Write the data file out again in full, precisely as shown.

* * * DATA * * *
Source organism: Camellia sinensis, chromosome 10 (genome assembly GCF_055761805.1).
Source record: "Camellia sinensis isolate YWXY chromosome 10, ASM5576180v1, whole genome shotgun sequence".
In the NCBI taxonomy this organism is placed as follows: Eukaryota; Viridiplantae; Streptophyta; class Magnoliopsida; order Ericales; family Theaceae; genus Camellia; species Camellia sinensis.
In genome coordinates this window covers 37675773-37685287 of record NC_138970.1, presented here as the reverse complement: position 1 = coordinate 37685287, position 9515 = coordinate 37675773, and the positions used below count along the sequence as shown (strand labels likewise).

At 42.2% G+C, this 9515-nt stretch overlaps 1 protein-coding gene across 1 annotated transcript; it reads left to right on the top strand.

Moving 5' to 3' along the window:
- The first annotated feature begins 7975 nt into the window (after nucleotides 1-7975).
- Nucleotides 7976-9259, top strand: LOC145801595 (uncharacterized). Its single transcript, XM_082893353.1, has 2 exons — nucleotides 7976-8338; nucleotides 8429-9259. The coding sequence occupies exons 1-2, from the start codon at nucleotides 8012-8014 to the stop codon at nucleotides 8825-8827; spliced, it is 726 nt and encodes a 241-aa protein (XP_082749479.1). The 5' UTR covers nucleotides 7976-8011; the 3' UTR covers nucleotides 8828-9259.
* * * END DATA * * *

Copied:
Source organism: Camellia sinensis, chromosome 10 (genome assembly GCF_055761805.1).
Source record: "Camellia sinensis isolate YWXY chromosome 10, ASM5576180v1, whole genome shotgun sequence".
In the NCBI taxonomy this organism is placed as follows: Eukaryota; Viridiplantae; Streptophyta; class Magnoliopsida; order Ericales; family Theaceae; genus Camellia; species Camellia sinensis.
In genome coordinates this window covers 37675773-37685287 of record NC_138970.1, presented here as the reverse complement: position 1 = coordinate 37685287, position 9515 = coordinate 37675773, and the positions used below count along the sequence as shown (strand labels likewise).

At 42.2% G+C, this 9515-nt stretch overlaps 1 protein-coding gene across 1 annotated transcript; it reads left to right on the top strand.

Moving 5' to 3' along the window:
- The first annotated feature begins 7975 nt into the window (after nucleotides 1-7975).
- Nucleotides 7976-9259, top strand: LOC145801595 (uncharacterized). Its single transcript, XM_082893353.1, has 2 exons — nucleotides 7976-8338; nucleotides 8429-9259. The coding sequence occupies exons 1-2, from the start codon at nucleotides 8012-8014 to the stop codon at nucleotides 8825-8827; spliced, it is 726 nt and encodes a 241-aa protein (XP_082749479.1). The 5' UTR covers nucleotides 7976-8011; the 3' UTR covers nucleotides 8828-9259.